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Ode: Intimations of Immortality

by William Wordsworth

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How does Wordsworth depict childhood in “Ode: Intimations of Immortality”?

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In “Ode: Intimations of Immortality,” Wordsworth depicts childhood as happy, glorious, spiritually sound, and free in its innocence. Experiences impressed on human consciousness during childhood are so important that they are never totally forgotten.

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Throughout “Ode: Intimations of Immortality,” William Wordsworth expresses an idealized view childhood as the stage of life in which human beings enjoy the most freedom. The poem’s speaker refers glowingly to the innocence and joy that children enjoy and connects this freedom with the spiritual light with which they are naturally endowed by God. Although the poem concludes with the speaker’s acknowledgment that adulthood and maturity bring insights that were not available earlier, it also reveals nostalgia, as the speaker apparently regards youth as the preferable stage.

Wordworth’s speaker praises the spiritual glow that permeates the infant, whose soul or “life’s Star” is on the ascendant. They exclaim, “Heaven lies about us in our infancy!” This view of Heaven is equated with liberty, in that as the child grows, they face limitations so severe that life seems to be a “prison-house.”

Reminiscing on their own earlier experience, the speaker recalls “the glory and the freshness” and uses descriptive terms such as “lovely” and “glorious” for the way life and natural phenomena appeared to them. Regarding the “Shepherd-boy” that the speaker addresses, they reference “laughter” and “bliss.”

The poem’s contemplative tone indicates the speaker’s growing awareness of what is lost by growing up. They equate Earth to a mother or “a Nurse” who

doth all she can

To make her Foster-child, her Inmate Man,

Forget the glories he hath known.

However, the memory of those glories is so deeply embedded in the soul that totally forgetting is impossible. For this reason, childhood experiences continue to inform adult consciousness. The “truths” that are learned early will persist, and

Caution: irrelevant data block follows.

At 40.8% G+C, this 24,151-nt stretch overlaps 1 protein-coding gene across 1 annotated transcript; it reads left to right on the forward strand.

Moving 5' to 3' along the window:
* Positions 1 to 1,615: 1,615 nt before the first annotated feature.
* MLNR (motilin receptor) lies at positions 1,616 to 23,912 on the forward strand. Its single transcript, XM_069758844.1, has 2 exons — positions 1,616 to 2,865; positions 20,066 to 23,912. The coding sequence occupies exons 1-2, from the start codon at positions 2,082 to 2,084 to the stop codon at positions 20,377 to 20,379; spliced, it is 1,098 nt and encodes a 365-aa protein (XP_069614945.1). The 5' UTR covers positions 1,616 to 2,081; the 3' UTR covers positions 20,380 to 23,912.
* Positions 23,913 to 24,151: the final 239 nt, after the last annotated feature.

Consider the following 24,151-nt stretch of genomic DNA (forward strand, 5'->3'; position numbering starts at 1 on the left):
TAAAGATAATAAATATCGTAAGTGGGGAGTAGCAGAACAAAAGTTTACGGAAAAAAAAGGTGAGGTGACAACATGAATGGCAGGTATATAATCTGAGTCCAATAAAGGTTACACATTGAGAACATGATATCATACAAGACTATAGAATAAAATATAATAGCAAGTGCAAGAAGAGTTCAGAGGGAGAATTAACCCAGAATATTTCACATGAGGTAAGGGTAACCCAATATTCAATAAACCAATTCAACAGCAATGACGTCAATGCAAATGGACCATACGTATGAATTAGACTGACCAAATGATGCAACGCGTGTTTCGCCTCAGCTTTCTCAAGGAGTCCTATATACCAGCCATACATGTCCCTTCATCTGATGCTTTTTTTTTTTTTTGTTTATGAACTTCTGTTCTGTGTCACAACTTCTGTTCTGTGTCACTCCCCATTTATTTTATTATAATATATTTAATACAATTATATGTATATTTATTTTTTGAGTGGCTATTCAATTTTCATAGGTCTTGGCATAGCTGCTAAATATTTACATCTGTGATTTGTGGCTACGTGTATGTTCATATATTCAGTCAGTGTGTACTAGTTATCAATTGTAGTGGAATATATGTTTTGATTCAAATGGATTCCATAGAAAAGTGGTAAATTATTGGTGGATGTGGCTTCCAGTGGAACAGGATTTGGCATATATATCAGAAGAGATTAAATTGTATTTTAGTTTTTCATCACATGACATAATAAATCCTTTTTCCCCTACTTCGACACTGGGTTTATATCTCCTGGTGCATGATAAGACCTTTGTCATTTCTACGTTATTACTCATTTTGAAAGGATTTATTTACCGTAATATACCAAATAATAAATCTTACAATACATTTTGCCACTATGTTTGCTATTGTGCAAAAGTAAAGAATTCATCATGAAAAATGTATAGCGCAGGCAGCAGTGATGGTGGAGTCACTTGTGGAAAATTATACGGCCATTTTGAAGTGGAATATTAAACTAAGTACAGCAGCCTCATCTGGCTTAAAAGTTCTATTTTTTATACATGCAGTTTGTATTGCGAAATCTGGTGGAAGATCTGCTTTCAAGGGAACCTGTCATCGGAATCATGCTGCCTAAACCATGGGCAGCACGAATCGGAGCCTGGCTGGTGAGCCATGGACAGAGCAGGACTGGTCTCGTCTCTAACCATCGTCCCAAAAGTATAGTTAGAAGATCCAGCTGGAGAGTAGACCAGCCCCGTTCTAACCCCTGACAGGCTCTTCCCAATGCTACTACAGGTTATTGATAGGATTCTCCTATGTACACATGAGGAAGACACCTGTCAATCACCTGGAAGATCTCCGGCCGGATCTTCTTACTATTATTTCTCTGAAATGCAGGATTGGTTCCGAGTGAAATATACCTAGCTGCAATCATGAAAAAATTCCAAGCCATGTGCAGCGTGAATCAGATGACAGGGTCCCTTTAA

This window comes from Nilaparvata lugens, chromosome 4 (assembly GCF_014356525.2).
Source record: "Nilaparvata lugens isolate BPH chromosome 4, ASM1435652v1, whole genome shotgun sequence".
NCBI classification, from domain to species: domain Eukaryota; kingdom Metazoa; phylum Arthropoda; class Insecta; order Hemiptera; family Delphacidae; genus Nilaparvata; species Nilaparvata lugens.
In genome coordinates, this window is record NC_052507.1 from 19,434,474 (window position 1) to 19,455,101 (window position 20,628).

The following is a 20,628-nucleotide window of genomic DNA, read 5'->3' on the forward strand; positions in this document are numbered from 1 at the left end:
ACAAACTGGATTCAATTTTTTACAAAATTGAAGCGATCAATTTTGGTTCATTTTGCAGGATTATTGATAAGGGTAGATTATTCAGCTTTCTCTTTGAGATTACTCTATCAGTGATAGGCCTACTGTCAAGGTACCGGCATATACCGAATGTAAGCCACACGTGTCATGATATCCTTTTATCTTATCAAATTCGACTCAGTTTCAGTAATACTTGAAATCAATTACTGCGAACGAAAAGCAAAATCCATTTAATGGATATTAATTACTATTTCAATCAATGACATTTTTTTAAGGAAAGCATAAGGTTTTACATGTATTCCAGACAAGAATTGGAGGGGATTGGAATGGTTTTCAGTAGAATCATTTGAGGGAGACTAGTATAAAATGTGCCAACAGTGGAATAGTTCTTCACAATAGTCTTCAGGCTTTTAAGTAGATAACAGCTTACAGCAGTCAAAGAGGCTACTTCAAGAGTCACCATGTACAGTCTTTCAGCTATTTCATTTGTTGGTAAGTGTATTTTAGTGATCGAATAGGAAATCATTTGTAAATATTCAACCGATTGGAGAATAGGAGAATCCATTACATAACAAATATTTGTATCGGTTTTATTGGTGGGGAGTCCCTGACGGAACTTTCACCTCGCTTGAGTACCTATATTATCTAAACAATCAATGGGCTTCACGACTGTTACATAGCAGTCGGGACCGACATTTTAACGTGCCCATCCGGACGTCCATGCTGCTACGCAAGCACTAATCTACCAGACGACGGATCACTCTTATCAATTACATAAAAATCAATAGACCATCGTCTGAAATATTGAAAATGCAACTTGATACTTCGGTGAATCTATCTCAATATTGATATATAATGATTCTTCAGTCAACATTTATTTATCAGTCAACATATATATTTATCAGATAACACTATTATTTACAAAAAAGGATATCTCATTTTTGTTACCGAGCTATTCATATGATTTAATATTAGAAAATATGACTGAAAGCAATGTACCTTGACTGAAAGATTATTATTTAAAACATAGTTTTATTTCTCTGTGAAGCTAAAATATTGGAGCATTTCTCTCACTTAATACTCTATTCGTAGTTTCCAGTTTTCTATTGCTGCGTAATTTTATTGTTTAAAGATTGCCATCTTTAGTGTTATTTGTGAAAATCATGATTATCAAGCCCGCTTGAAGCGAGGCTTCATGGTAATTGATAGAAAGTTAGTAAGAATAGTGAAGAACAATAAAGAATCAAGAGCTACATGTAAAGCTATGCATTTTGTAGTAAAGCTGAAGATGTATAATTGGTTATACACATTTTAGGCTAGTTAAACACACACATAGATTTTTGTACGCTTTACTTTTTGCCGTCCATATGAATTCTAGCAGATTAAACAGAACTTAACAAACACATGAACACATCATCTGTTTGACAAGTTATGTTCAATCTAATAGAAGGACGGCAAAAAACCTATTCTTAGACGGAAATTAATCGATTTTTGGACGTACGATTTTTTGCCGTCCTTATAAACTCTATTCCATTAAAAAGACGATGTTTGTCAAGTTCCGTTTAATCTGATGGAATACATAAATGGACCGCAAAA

neither listlessness, nor mad endeavour …

Nor all that is at enmity with joy,

Can utterly abolish or destroy!

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How does "Ode: Intimations of Immortality from Recollections of Early Childhood" reveal Wordsworth's mysticism and beliefs?

In this poem, Wordsworth expresses his belief that life on earth is but an echo of a more pure and profound heavenly experience we had before birth and that we remember vaguely as children. Later, as we mature, we forget his experience and move further from the divine source. He writes in the ode that

Our birth is but a sleep and a forgetting . . . / Not in entire forgetfulness / . . . But trailing clouds of glory do we come / From God, who is our home.

This connects to Wordsworth's belief stated in "My Heart Leaps Up" that

The child is father of the man

because the child has a "natural piety" that adults lose as the cares of the world press on them.

Mysticism means a direct, unmediated experience of God, one that does not rely on the intercession of priests or religious institutions. Wordsworth says in this poem that he had such mystical experiences as a child interacting with nature. He writes that:

There was a time when meadow, grove, and stream,
The earth, and every common sight,
To me did seem
Apparelled in celestial light
Wordsworth once saw God in all the natural sights around him. He can't feel the divine in nature the way he did as a child, and this is a loss to him. As he says, as a mature person,
there hath past away a glory from the earth.
Nevertheless, as is often the case with Wordsworth, memory keeps him connected to the divine source and offers solace. His memories of childhood, when God infused the landscape, are a balm as he grows older:
Those shadowy recollections,
Which, be they what they may
Are yet the fountain-light of all our day
Wordsworth both mourns the passing of his childhood connection with the divine but is immensely grateful for the memory of it as it keeps him, in a mystical way, connected with the godhead.

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